Gilkanda and Ravi Kumar

Gilkanda School

On the suggestion of the Elpitiya Zonal Director, Robert visited Gilkanda School over the Easter holidays. The school Is located in an oil-palm plantation and none of the 21 pupils has ever left company land.  The principal told Robert that most of the children are malnourished and live in “line-houses” – holdovers form the oppressive colonial era, in which families occupy a single room in a building that has no electricity or running water. As well as a morning meal, the principal has asked us to consider repairing the boys’ toilet which is not functioning, and perhaps provide the school with some much-needed classroom resources. Robert did the maths and the whole project should cost in the region of £500 a year. The Zonal Director said that there are several similar small but desperately needy schools in the area. Certainly Gilkanda seems to a project that is right up Extra Cover’s alley – a small, but viable school with poor, marginalised children.

Ravi Kumar

Although Sri Lanka’s a Buddhist country, the government offices were all closed on Good Friday, or Black Friday as they call it, and so on that day Robert made several private visits with Thishantha to people’s homes. On one visit, he met Ravi Kumar and his family. Ravi Kumar was an estate work who has become paralysed from the waist down following a fall while working on a plantation. He and his family all live in a wattle and daub – basically clay and stick – two-room house. To keep the family afloat while her husband remains at home, his wife Sandumali works two jobs – tea plucking from 7.30 to 2.30 and then in a tea factory from 7.30 pm until after midnight.

Before his accident, Ravi Kumar had started on building a larger house on another plot of land across the road – still wattle and daub, but this time with an outdoor loo, a kitchen, and a separate bedroom for the kids, Hiruni and Rashan. Robert spent some time with Ravi Kumar and his family, chatting about school and medical concerns, and he learned that to build this wheelchair-accessible house from its current state will cost around 100,000 rupees, or £400.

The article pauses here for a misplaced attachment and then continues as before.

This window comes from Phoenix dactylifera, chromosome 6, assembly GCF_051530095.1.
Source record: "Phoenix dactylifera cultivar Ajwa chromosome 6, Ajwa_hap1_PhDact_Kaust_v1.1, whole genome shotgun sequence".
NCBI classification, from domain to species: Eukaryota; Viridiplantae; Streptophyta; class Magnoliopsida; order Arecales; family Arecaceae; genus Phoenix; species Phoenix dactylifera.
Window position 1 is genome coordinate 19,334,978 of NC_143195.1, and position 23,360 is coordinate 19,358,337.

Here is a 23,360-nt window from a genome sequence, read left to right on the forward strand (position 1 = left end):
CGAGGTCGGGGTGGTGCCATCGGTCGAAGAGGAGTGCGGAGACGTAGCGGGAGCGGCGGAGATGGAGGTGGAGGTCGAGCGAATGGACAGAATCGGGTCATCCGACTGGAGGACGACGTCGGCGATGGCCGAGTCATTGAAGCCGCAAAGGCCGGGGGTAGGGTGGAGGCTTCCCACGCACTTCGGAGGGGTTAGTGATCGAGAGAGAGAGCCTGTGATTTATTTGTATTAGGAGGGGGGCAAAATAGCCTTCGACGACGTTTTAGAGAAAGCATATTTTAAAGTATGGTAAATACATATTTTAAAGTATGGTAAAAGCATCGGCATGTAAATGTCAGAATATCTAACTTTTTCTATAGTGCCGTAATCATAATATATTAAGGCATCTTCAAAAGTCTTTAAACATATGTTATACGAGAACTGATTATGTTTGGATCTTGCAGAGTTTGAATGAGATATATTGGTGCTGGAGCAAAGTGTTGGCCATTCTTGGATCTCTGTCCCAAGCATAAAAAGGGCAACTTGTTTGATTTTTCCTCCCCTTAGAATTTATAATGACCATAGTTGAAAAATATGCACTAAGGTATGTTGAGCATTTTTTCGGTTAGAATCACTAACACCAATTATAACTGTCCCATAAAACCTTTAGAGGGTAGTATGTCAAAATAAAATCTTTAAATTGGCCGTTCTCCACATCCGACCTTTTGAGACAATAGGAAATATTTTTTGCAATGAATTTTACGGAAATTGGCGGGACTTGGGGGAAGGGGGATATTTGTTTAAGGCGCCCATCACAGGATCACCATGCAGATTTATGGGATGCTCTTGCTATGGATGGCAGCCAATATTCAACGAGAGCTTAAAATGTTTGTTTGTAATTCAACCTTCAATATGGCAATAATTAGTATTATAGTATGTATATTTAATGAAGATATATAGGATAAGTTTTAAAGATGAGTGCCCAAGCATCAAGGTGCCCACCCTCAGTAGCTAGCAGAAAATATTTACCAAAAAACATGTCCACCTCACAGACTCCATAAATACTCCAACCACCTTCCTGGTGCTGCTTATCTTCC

Until a few months ago Yatalamatha Junior School had a problem with pupils not having immediate access to fresh water, as a pipeline from the senior school a quarter of a mile up the road was proving unreliable. It was a privilege for Extra Cover to arrange for the necessary engineering work and see fresh flowing water, literally on tap, for the 150 pupils.

The school has kindly agreed to play host to Brighton College pupils in July. The principal, Mrs Pushpumala, has approved a two-day English “camp” at which College students will use drama, music and more traditional classroom methods to encourage Yatalamatha girls and boys to deepen their knowledge of, and love for, the language.


Matthew and Robert visited Malamura School for the first time in February 2012. With the strategic principal Mr Weerasinghe at the helm, it is definitely a school in the ascendancy – there are currently 40 pupils in grades 1-3, rolling up to grade 5 over the next couple of years – and the parents actively support the staff in their determination to ensure their children have the best education possible. Their most pressing need at the moment is access to clean water. Extra Cover has agreed to consider a quotation for the building of a concrete lined well, with pump and connection to a water tank.


With some 175 children on the school roll, Gonadeniya is by far the largest school with which Extra Cover is engaged. The principal Mr Arachi recognises the value of pupils learning both outside, as well as inside, the classroom, and we were recently delighted to help in the building of an open-air theatre in the heart of the school grounds.
Extra Cover is assisting with the daily food programme for approximately half the pupil body, now each child receives a meal every school day of the year.


A thirty minutes’ drive (in truth a gentle jungle safari) from Polwattha School, Nakanda was the first school to which Extra Cover had food delivered daily. Since then, shoes, stationery and games equipment have all been supplied when needed, and over the years Extra Cover has repaired a disused well, installed a water storage tank and covered the costs of fixing doors, window mesh (to prevent unwanted night-time intruders) and fluorescent lights.
News has reached us that the school may well be closed as part of the educational re-zoning programme. We shall report on any developments and of the destination of the pupils